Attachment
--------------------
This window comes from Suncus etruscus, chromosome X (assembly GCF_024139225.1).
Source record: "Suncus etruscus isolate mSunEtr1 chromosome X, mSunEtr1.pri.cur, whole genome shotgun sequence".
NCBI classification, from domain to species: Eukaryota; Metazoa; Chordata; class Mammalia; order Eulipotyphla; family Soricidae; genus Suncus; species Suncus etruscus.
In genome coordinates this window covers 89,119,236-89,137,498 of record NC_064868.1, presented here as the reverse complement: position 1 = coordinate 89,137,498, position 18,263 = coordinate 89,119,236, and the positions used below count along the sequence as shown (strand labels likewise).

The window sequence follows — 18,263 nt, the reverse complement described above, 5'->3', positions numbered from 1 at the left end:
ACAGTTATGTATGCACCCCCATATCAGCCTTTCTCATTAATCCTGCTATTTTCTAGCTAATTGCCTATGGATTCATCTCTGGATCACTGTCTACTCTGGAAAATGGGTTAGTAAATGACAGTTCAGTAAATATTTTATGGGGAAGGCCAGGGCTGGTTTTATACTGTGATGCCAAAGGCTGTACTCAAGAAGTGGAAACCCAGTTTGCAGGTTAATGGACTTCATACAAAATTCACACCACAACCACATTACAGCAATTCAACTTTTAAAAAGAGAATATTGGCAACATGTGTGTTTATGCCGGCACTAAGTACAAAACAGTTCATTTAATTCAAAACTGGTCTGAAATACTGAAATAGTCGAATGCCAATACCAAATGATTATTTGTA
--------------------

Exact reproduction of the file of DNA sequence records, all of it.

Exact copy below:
This window comes from Suncus etruscus, chromosome X (assembly GCF_024139225.1).
Source record: "Suncus etruscus isolate mSunEtr1 chromosome X, mSunEtr1.pri.cur, whole genome shotgun sequence".
NCBI classification, from domain to species: Eukaryota; Metazoa; Chordata; class Mammalia; order Eulipotyphla; family Soricidae; genus Suncus; species Suncus etruscus.
In genome coordinates this window covers 89,119,236-89,137,498 of record NC_064868.1, presented here as the reverse complement: position 1 = coordinate 89,137,498, position 18,263 = coordinate 89,119,236, and the positions used below count along the sequence as shown (strand labels likewise).

The window sequence follows — 18,263 nt, the reverse complement described above, 5'->3', positions numbered from 1 at the left end:
ACAGTTATGTATGCACCCCCATATCAGCCTTTCTCATTAATCCTGCTATTTTCTAGCTAATTGCCTATGGATTCATCTCTGGATCACTGTCTACTCTGGAAAATGGGTTAGTAAATGACAGTTCAGTAAATATTTTATGGGGAAGGCCAGGGCTGGTTTTATACTGTGATGCCAAAGGCTGTACTCAAGAAGTGGAAACCCAGTTTGCAGGTTAATGGACTTCATACAAAATTCACACCACAACCACATTACAGCAATTCAACTTTTAAAAAGAGAATATTGGCAACATGTGTGTTTATGCCGGCACTAAGTACAAAACAGTTCATTTAATTCAAAACTGGTCTGAAATACTGAAATAGTCGAATGCCAATACCAAATGATTATTTGTA